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Volume 26 No. 60
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Fire Reach Agreement With Bridgeview To Break Stadium Lease

The Fire have reportedly sought a return to Soldier Field, where the team has played in the past

The Fire and the village of Bridgeview, Ill., have reached an agreement for the team to "amend" its lease at SeatGeek Stadium, with the Fire agreeing to pay $65.5M to "break their lease," which originally ran through the '36 season, according to Jeremy Mikula of the CHICAGO TRIBUNE. As part of the deal, the Fire will put money toward a "multisport recreation and entertainment center" in Bridgeview. The Fire will pay $10M upfront plus $5M for "upgrades to the existing soccer facilities around SeatGeek Stadium." The "remaining balance" will be paid through '36. The team will "continue to train at the facility, and the club's youth academy also will be based in Bridgeview." The Fire have reportedly been "seeking a return to Soldier Field," where they played from '98-'01 and '03 through part of '06. Chicago Mayor Lori Lightfoot's office "declined to comment on whether the Fire are close to finalizing a deal to play at Soldier Field" (CHICAGO TRIBUNE, 7/10).

WINDS OF CHANGE: In Chicago, David Roeder noted the Fire will "be able to host matches and conduct team operations" at other Chicago-area facilities under the agreement. This "opens the door for the Fire to finally make a move to the city after years of playing exclusively in the suburbs." The Chicago Park District, which owns Soldier Field, said that it "has no deal with the team" (CHICAGO SUN-TIMES, 7/10). THE ATHLETIC's Guillermo Rivera reported negotiations between the Fire and the CPD for use of Soldier Field have been "ongoing for some time but have not yet been finalized." The formalization of a deal with the city of Chicago and the park district "remains a matter of time at this point with sources indicating that the park district has already begun planning" a '20 schedule that "includes the Fire at Soldier Field." While playing games at Soldier Field "may provide a short-term attention boost for the Fire, the move should not be considered a long-term solution for a home field." The "biggest question will be what's considered a reasonable amount of time to spend in a temporary home that you've already vacated once." It is "not out of the question to expect that the Fire could spend at least four to five years without a stadium dedicated to soccer and MLS" (, 7/9).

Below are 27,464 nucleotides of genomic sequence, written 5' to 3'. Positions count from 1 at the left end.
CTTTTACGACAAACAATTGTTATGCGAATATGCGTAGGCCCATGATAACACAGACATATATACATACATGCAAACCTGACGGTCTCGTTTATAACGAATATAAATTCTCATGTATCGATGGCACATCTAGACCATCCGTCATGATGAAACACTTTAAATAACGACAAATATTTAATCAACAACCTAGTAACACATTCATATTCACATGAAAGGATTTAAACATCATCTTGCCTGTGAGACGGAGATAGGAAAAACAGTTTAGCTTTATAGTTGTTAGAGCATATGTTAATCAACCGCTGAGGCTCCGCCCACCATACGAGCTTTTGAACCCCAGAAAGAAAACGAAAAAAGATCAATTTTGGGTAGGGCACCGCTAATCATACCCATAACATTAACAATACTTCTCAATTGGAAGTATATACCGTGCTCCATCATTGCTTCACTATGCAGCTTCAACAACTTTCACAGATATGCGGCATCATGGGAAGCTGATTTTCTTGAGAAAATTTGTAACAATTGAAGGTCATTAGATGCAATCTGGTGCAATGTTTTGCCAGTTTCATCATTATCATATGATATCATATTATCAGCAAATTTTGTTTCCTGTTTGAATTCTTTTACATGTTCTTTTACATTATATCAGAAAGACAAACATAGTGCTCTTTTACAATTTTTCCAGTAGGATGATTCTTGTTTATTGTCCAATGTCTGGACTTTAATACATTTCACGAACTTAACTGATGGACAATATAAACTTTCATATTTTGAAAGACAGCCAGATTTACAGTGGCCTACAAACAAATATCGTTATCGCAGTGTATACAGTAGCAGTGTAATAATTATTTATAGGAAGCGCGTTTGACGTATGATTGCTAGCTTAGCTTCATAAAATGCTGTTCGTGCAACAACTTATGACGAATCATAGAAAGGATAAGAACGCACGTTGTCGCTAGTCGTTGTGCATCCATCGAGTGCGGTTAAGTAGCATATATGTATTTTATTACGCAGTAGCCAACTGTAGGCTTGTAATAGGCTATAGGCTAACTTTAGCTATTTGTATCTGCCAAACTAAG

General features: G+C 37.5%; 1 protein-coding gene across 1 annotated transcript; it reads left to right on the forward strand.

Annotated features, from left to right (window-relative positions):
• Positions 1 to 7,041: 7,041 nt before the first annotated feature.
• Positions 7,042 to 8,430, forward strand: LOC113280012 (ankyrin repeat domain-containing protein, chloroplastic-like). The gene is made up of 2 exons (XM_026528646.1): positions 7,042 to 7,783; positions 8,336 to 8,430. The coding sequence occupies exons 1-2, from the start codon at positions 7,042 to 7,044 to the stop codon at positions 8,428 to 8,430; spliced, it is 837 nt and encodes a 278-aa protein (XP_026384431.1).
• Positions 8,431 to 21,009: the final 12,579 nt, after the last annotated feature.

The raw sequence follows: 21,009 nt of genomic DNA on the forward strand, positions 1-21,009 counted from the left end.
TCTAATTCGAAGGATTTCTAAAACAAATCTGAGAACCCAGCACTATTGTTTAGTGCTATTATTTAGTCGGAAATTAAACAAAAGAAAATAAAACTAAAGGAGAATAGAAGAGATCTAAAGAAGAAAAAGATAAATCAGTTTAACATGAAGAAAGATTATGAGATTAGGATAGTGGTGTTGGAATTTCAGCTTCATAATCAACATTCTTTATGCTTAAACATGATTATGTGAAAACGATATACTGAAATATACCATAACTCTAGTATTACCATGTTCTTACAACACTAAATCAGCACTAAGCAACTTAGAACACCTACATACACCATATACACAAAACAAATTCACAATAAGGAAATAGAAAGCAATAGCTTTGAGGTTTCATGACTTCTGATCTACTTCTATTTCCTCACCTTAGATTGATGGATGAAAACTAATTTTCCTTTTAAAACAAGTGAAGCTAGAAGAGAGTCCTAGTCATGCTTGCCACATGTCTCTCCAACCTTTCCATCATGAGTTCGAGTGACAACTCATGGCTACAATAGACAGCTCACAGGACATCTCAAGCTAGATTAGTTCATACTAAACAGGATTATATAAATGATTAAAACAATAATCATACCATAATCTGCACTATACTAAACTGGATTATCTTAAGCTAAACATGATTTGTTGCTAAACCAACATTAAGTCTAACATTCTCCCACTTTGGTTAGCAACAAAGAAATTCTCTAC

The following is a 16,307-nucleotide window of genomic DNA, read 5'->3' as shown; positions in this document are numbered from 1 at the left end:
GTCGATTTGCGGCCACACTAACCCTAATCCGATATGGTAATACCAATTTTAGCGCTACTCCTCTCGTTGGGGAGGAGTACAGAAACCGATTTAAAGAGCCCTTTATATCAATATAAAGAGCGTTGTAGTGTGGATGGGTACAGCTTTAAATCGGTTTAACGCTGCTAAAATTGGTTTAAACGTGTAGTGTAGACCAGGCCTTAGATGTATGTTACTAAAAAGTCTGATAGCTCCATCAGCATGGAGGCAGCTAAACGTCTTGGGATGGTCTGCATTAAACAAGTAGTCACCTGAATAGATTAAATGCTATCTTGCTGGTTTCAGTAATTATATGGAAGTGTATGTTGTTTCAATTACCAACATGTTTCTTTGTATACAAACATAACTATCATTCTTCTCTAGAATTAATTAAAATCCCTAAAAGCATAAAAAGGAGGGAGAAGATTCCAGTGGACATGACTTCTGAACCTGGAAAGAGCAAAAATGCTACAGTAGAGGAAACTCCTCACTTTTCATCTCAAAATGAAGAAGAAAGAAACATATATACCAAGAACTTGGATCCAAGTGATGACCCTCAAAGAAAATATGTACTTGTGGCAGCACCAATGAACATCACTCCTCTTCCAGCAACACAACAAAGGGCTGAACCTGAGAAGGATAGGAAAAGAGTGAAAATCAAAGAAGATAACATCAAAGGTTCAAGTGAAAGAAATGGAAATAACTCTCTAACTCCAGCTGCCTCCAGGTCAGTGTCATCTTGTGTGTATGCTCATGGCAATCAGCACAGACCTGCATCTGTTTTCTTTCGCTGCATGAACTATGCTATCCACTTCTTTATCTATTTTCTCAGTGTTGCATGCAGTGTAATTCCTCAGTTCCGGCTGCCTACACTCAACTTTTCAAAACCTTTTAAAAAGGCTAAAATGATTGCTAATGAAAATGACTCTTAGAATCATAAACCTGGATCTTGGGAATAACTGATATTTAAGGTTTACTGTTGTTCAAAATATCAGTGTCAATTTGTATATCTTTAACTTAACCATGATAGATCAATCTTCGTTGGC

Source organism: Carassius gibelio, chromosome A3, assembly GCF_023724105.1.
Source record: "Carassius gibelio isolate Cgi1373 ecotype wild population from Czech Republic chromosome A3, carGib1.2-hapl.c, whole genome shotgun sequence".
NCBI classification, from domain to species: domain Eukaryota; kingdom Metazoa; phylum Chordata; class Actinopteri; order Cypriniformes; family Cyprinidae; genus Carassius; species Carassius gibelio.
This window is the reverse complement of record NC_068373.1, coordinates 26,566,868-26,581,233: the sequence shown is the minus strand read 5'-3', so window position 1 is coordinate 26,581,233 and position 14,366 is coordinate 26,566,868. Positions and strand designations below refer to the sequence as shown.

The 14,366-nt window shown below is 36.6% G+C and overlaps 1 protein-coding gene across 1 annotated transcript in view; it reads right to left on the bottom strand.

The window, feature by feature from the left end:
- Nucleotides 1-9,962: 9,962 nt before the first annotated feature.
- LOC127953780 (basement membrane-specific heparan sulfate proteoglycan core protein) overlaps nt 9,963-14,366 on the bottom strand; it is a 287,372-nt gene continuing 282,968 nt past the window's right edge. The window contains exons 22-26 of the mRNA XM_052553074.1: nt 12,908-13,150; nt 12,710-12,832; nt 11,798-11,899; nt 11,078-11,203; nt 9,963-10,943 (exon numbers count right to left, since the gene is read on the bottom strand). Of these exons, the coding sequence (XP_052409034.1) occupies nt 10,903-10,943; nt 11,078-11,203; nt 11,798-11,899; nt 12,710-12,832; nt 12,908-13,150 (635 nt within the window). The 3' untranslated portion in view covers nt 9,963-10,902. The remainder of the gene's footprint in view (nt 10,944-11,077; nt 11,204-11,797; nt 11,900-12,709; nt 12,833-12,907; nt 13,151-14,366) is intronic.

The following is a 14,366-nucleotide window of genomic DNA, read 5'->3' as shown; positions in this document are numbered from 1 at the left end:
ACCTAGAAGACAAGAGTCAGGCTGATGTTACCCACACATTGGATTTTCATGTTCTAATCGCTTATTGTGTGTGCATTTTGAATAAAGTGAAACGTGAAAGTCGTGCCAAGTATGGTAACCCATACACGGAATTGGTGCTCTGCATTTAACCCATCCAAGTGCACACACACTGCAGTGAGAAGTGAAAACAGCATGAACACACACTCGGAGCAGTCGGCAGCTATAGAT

NUMBERS GAME: In Chicago, Orrin Schwarz notes the team's decision to leave Bridgeview "follows a trend" in MLS of "building stadiums near the city center." MLS has "found its greatest success" in terms of fan attendance with the Sounders and Atlanta United, where they play in downtown stadiums." The Fire "initially drew well in Bridgeview but saw attendance drop along with the team's fortunes in league play" (Chicago DAILY HERALD, 7/10). SOCCER AMERICA's Paul Kennedy noted the Fire have "made the playoffs in only two of the last nine years." The team averaged 14,806 fans in '18, the "lowest average in seven years." This season, the Fire have drawn just 11,417 fans a game, which is "last in MLS in attendance" (, 7/9).